The Jews tend to be very liberal and have been slowly building a state balancing
religious piety as well as economic and technological progress. Despite the city
of Jerusalem being a holy site for the Jews, Muslims, and Christians, the Jews in
Israel don't tend to be overly religious and more often their culture reflects
modern life with the opportunities and technology available. Despite this, most
of the Jews follow kosher dietary laws and observe the Sabbath to varying degrees.
The Muslims in Israel tend to be similar in that most aren't the most devout
Muslims in the greater region, but do cling to their religion as a means to differentiate
themselves from the Jews and most are practicing Muslims. The Muslims also have
dietary restrictions and many former residents of the region have moved out of the
country or have moved to regions within Israel (such as the West Bank or the Gaza
Strip) in order to avoid conflict and violence, making the country more segregated.
The Christians fall somewhere else entirely. The Christians have no dietary restrictions
and, like the Jews, are relatively liberal. They tend to remain out of the bulk
of the conflict between the Jews and Muslims, but also make up a very small percentage
of the population so are rarely noticeable on a national scale.
The next important factor in the culture and way of life in Israel is where a person
lives. Tel Aviv is almost entirely Jewish, the Gaza Strip and West Bank are almost
entirely Muslim, and other cities, such as Jerusalem are more diverse. No matter
a person's religion, if in a region that is primarily home to Jews, Muslims,
or Christians, the lifestyle and expectations of the people are altered by the majority.
Jerusalem tends to be where the people meet as it is a holy city for all groups
and the city is divided among Jews, Muslims, and Christians. This tends to create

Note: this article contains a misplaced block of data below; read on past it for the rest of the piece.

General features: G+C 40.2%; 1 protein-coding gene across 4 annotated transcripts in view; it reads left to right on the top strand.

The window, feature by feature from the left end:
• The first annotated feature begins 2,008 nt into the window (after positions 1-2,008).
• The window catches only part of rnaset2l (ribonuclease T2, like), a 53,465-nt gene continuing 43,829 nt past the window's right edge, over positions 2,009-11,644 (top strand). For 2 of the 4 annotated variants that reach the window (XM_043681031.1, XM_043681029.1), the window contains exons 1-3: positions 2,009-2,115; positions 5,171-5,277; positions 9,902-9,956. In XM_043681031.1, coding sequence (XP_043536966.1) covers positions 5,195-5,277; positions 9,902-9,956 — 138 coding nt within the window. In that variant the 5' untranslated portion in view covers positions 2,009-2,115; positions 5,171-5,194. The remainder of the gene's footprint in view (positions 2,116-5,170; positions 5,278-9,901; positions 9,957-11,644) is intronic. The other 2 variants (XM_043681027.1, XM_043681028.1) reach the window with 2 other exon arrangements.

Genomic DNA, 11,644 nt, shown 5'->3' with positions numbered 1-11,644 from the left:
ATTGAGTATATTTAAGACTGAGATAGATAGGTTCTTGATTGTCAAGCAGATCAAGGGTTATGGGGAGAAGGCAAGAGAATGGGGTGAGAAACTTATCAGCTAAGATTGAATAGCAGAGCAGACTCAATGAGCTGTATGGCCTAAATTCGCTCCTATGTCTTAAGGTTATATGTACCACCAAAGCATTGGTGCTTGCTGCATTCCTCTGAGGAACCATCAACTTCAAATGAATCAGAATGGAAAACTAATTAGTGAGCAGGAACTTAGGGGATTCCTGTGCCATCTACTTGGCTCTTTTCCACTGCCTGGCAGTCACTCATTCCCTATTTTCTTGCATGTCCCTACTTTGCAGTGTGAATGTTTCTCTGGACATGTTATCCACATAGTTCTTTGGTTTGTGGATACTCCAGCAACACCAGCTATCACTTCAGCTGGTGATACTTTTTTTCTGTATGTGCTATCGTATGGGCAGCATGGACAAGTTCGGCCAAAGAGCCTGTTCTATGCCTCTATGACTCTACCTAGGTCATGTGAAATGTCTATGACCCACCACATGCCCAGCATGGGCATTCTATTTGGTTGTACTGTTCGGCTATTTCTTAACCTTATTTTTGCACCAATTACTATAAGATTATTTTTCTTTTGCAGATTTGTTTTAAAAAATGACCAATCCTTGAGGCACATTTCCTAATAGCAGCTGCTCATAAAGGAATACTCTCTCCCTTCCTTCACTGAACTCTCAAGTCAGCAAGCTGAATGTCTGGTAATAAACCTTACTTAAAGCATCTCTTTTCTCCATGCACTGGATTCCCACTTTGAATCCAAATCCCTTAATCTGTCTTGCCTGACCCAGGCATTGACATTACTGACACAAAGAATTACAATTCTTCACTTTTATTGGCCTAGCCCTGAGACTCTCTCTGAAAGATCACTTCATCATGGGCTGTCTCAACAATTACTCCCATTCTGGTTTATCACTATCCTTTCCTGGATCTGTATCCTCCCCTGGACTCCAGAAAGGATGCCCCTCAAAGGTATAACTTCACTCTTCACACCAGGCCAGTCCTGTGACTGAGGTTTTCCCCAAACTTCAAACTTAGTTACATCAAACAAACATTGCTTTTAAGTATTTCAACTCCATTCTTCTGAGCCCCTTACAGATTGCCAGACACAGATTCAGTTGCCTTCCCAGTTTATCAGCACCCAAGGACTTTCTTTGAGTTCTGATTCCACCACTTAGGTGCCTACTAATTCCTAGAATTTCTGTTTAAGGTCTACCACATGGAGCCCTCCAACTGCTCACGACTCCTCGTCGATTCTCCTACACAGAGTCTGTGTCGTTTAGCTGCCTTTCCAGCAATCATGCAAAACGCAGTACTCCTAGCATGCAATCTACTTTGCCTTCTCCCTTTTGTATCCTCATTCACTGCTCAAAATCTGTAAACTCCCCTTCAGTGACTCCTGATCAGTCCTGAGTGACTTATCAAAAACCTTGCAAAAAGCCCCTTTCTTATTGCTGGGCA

a peace within the country as all people respect the history, sights, and importance
of the city to such a great degree that the city receives little violence as the
people tend to live side by side in relative peace.
Likewise, the culture in Tel Aviv is a microchasm of the Jewish community in Israel
today as this is truly a modern city created by immigrating Jews. This city almost
entirely consists of first, second, or third generation Jewish immigrants so the
culture, foods, and lifestyle combine historic Jewish cultures from Europe, South
America, and elsewhere. Although nearly everyone in Tel Aviv is Jewish, the city
is very diverse in nearly every sense of the word, although most of the people are
also united in Zionism and Judaism.
Today there are constant negotiations and attempts to work together among differing
groups in Israel, but this is rarely successful. Despite this, the youth seems to
be becoming more and more similar as technology and business push them forward in
the same direction, but parallel to each other, perhaps one day shifting to a meeting
Despite the many differences from religious group to group, the people still have
many similarities. To all people religion is their defining characteristic and their
religions dictate their diet, way of life, and culture. Most people are also family-oriented
as school and education are growing in importance among the people and life is truly
focused on family, not work or even religion.